Regardless of their evolutionary history, haplotypes 1 and 2 provided an entrée to the genetics of morphological variation of ray pattern in C. briggsae. The relatively slight difference between the AF16 and HK104 phenotypes hid a wealth of genetic variation. This was evident in the nearly continuous variation exhibited in RILs for both the position of ray 3 and its fusion with ray 4. This variation included many RILs with phenotypes more extreme than either parental strain. Such transgressive segregation is common in both plants and animals and is thought to arise through fluctuating selection and/or through stabilizing selection at minor QTL when directional selection at major QTL overshoots a phenotypic optimum [46]. The transgressive segregation of ray pattern phenotypes may have resulted from selection on homeotic gene expression patterns. In C. elegans, ray 3 precursor cells are born at the junction of the mab-5 and egl-5 expression domains [23, 47]. These homeotic genes are required for the specification of positional identities in the posterior body and tail regions, respectively [47, 48] and some mutations in them cause the C. elegans ray pattern to phenocopy that of C. briggsae [22, 26]. We have demonstrated a significant transgressive association between allelic variation at Cb-egl-5 and variation in ray pattern. As Cb-egl-5 and Cb-mab-5 are closely linked, variation in either or both of these genes may be responsible for the observed association. Alternatively, linkage to Cb-egl-5 may be coincidental, and ray pattern variation in C. briggsae may not result from variation in homeotic gene expression patterns. The best test of these alternative models will be the high resolution mapping of the allelic variants responsible for ray pattern variation.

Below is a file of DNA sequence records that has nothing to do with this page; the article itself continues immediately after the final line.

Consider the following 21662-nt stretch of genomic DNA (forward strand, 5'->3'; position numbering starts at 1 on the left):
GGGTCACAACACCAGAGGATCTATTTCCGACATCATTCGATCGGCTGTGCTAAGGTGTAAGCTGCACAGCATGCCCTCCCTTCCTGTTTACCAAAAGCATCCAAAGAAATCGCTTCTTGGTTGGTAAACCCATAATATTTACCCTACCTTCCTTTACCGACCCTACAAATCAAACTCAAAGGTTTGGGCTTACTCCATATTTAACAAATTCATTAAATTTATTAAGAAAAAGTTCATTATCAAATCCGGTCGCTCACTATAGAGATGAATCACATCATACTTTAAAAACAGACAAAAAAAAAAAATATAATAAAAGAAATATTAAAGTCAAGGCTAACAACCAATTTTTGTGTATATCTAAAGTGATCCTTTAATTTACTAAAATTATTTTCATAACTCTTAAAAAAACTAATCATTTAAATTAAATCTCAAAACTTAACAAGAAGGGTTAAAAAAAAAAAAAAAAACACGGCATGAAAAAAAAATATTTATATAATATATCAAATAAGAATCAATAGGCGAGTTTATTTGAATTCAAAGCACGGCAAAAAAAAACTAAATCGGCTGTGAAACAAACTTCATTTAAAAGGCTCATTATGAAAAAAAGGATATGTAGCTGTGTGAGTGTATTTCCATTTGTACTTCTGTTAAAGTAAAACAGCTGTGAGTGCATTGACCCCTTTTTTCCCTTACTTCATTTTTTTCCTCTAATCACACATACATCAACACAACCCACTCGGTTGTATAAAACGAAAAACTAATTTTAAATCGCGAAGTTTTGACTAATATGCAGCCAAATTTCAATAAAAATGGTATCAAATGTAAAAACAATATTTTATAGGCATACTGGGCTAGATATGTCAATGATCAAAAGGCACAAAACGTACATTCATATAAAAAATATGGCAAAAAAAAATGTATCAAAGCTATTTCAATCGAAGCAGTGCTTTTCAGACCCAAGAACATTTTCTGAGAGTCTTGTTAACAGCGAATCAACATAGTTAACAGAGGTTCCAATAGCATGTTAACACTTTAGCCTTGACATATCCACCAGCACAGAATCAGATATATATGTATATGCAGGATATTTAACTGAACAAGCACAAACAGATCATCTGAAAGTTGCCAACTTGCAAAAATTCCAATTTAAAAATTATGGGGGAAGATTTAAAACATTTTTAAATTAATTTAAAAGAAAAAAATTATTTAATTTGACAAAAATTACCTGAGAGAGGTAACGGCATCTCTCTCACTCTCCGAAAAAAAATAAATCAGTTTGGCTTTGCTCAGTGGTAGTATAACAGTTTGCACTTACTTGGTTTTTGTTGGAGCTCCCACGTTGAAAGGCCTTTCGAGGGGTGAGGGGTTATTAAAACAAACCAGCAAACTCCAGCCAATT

Loci not linked to the homeotic gene cluster also must be involved in ray pattern variation. Direct evidence for this was obtained from the mip-1 marker assisted introgression studies. The C. elegans homolog of mip-1, unc-22, is not linked to the the homeotic gene cluster and linkage of mip-1 to Cb-egl-5 and Cb-mab-5 is unlikely. There appear to be at least two loci that affect ray pattern linked to mip-1. One of these affected both the placement of ray 3 and its fusion with ray 4. The other affected only ray fusion. These associations were not transgressive, i.e. the allelic variants linked to mip-1 antagonized the allelic variants linked to Cb-egl-5. If the transgressive segregation linked to Cb-egl-5 does result from allelic variation in one or more homeotic genes, then the antagonistic variation linked to mip-1 may be in genes that regulate homeotic gene expression patterns. A direct test of this hypothesis is possible. Several genes required for proper regulation of homeotic gene expression patterns have been identified in C. elegans [25, 26, 37, 38, 49]. C. briggsae homologs of these genes could be tested for association with ray pattern variation in the RILs. Ideally, these tests would be integrated into a genome wide screen for variant loci with effects on ray pattern. This will require the enhancement of genetic resources available for C. briggsae.


Ray pattern in Caenorhabditis provides a powerful model for the study of morphological evolution. Macroevolutionary comparisons between species and microevolutionary analyses of variation within species are possible. Augmenting these approaches is a detailed understanding of the genetic and cellular basis of ray pattern development in C. elegans. In C. briggsae, intraspecific variants have been characterized that affect the expression of ancestral and derived ray patterns. These variants have a complex genetic basis involving multiple genes. Some of these genes exhibit transgenic segregation, some affect all of elements of ray pattern, and some that affect only a subset of ray pattern elements. At least one gene that affects ray pattern variation in C. briggsae is linked to the homeotic gene cluster. Thus, ray pattern variation may result from altered expression patterns of homeotic genes. Further characterizations of the genetics of ray pattern variation will test this model and will address interactions between different genes that impact ray pattern in C. briggsae.


Strains and strain maintenance

C. briggsae strains AF16, and HK104 are available from the Caenorhabditis Genetics Center [50]. These strains were maintained on agar plates seeded with E. coli strain OP50. Recombinant inbred lines (RIL) were constructed starting with HK104 males mated to sperm-depleted AF16 hermaphrodites [15]. Each RIL was initiated with a single F2 hermaphrodite and propagated through F11, one hermaphrodite per generation.


Ray pattern phenotypes were scored using differential interference contrast optics at a magnification of 400× [5]. Right and left sides were scored independently [39]. Microscopic images of worms anethesized in 0.2% sodium azide were digitally captured using a Spot Camera and Software (Diagnostic Instruments, Inc., Sterling Heights MI).